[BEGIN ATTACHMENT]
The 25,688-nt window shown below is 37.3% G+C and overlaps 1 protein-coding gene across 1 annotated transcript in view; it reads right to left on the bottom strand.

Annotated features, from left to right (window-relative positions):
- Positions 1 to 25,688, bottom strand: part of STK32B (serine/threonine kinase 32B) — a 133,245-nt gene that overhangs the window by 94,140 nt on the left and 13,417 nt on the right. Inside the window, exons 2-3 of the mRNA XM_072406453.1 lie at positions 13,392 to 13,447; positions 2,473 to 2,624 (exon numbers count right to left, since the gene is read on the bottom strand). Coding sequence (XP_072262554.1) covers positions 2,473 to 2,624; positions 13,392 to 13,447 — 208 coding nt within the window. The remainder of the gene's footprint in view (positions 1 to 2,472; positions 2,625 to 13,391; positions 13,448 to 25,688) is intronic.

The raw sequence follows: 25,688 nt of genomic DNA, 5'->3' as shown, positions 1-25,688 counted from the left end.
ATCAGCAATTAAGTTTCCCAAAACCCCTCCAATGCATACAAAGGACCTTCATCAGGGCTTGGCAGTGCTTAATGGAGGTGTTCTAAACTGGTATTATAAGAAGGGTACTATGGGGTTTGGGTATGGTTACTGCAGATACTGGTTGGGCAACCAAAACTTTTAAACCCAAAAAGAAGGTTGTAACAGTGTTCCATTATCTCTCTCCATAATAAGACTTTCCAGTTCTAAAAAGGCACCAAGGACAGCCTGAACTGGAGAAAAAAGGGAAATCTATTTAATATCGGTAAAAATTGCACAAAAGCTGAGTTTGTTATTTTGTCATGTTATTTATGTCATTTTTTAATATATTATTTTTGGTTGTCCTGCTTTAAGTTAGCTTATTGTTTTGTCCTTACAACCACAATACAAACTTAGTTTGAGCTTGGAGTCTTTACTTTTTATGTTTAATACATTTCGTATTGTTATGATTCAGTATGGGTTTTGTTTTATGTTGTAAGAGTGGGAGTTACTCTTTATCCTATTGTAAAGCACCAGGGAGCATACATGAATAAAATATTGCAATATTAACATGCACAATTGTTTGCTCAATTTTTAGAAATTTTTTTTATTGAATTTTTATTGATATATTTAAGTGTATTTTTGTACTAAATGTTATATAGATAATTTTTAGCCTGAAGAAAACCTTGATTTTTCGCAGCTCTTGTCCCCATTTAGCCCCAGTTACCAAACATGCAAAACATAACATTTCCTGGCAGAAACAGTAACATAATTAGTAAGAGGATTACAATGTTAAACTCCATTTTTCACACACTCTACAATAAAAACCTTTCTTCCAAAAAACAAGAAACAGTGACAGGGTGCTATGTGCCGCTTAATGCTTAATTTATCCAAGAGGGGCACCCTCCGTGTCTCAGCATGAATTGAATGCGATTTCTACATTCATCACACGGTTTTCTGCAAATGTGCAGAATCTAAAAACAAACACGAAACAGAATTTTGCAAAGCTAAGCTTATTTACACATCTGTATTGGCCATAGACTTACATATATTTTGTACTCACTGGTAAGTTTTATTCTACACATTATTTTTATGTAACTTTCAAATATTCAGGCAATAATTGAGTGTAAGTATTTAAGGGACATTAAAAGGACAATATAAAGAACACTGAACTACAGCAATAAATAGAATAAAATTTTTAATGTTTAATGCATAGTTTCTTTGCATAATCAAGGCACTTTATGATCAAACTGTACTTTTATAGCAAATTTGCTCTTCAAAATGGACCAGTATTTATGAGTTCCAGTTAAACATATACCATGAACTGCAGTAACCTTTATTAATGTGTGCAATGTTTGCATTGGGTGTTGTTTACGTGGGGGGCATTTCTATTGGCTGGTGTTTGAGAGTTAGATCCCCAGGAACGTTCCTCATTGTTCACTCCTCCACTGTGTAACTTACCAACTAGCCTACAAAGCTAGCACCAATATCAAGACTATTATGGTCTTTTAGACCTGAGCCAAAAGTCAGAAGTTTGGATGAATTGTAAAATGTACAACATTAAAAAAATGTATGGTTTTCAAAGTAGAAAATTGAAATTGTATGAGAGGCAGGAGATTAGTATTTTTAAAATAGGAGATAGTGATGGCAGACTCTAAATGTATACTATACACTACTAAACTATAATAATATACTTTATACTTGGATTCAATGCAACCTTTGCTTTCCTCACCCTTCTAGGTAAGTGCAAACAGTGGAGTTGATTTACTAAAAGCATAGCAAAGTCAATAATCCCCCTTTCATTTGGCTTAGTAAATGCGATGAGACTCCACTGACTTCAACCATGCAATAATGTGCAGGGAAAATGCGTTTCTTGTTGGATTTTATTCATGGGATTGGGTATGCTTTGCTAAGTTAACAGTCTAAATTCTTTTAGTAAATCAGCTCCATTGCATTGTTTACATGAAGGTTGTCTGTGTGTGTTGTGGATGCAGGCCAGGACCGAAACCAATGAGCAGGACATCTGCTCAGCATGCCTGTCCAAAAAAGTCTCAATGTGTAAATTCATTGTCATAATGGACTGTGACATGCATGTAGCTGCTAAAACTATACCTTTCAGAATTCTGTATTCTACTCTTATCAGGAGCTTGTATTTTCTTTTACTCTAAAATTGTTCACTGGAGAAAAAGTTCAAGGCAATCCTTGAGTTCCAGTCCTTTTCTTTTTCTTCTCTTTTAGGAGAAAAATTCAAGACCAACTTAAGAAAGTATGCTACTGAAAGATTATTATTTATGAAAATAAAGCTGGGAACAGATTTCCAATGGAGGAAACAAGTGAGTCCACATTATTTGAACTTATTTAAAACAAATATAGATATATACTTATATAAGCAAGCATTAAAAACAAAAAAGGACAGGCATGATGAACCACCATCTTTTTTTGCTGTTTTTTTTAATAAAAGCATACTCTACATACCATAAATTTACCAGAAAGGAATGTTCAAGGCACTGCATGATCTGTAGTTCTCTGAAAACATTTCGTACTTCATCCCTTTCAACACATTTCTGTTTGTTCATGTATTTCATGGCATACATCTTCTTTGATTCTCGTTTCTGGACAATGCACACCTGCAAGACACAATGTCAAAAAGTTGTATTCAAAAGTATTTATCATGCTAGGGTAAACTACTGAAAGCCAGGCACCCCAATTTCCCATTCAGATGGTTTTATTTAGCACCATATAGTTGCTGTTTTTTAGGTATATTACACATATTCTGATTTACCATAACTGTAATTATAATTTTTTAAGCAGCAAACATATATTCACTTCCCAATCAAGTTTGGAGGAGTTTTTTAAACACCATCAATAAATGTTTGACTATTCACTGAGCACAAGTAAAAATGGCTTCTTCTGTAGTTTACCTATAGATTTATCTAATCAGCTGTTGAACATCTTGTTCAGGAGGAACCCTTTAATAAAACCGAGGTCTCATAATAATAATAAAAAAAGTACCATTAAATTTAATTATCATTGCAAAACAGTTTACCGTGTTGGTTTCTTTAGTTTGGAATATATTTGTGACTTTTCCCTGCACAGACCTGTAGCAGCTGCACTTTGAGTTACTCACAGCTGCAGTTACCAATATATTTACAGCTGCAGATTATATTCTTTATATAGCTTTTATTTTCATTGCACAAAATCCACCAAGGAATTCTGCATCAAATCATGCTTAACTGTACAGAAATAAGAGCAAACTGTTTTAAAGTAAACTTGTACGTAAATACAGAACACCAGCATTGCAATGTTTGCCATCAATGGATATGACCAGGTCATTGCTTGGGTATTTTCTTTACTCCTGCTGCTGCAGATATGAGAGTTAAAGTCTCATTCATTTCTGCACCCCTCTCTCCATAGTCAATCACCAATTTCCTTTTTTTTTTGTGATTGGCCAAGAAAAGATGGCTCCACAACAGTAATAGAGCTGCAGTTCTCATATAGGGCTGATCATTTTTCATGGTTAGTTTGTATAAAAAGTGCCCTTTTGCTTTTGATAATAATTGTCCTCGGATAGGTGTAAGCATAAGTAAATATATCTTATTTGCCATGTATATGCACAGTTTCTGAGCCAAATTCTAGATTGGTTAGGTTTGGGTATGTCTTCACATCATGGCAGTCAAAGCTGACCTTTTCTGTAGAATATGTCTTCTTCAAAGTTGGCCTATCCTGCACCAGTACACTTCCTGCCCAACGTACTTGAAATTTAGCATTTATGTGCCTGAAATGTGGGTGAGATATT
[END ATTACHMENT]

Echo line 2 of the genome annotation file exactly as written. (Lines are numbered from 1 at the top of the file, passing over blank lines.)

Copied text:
Annotated features, from left to right (window-relative positions):